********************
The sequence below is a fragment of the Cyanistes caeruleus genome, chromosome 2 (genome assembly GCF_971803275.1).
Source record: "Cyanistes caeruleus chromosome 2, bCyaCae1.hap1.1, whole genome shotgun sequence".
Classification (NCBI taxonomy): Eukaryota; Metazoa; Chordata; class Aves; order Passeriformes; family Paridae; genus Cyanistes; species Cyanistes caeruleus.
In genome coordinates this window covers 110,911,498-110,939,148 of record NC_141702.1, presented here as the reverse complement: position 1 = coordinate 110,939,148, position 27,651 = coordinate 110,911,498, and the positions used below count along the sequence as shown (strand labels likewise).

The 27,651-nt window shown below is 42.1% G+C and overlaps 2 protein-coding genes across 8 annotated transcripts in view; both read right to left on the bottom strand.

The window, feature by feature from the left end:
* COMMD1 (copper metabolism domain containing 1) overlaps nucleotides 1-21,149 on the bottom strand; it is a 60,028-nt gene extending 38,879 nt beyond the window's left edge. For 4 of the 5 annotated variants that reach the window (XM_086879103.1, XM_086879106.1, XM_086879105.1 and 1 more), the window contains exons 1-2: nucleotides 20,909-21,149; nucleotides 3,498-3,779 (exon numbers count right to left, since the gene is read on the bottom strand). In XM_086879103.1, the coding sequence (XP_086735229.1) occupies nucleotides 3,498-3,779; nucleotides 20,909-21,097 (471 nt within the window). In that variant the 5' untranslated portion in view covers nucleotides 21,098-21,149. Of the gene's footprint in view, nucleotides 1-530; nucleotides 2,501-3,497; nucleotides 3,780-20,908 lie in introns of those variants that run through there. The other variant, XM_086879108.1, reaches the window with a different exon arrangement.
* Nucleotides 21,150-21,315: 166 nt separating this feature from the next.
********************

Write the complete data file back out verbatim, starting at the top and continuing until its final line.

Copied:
The sequence below is a fragment of the Cyanistes caeruleus genome, chromosome 2 (genome assembly GCF_971803275.1).
Source record: "Cyanistes caeruleus chromosome 2, bCyaCae1.hap1.1, whole genome shotgun sequence".
Classification (NCBI taxonomy): Eukaryota; Metazoa; Chordata; class Aves; order Passeriformes; family Paridae; genus Cyanistes; species Cyanistes caeruleus.
In genome coordinates this window covers 110,911,498-110,939,148 of record NC_141702.1, presented here as the reverse complement: position 1 = coordinate 110,939,148, position 27,651 = coordinate 110,911,498, and the positions used below count along the sequence as shown (strand labels likewise).

The 27,651-nt window shown below is 42.1% G+C and overlaps 2 protein-coding genes across 8 annotated transcripts in view; both read right to left on the bottom strand.

The window, feature by feature from the left end:
* COMMD1 (copper metabolism domain containing 1) overlaps nucleotides 1-21,149 on the bottom strand; it is a 60,028-nt gene extending 38,879 nt beyond the window's left edge. For 4 of the 5 annotated variants that reach the window (XM_086879103.1, XM_086879106.1, XM_086879105.1 and 1 more), the window contains exons 1-2: nucleotides 20,909-21,149; nucleotides 3,498-3,779 (exon numbers count right to left, since the gene is read on the bottom strand). In XM_086879103.1, the coding sequence (XP_086735229.1) occupies nucleotides 3,498-3,779; nucleotides 20,909-21,097 (471 nt within the window). In that variant the 5' untranslated portion in view covers nucleotides 21,098-21,149. Of the gene's footprint in view, nucleotides 1-530; nucleotides 2,501-3,497; nucleotides 3,780-20,908 lie in introns of those variants that run through there. The other variant, XM_086879108.1, reaches the window with a different exon arrangement.
* Nucleotides 21,150-21,315: 166 nt separating this feature from the next.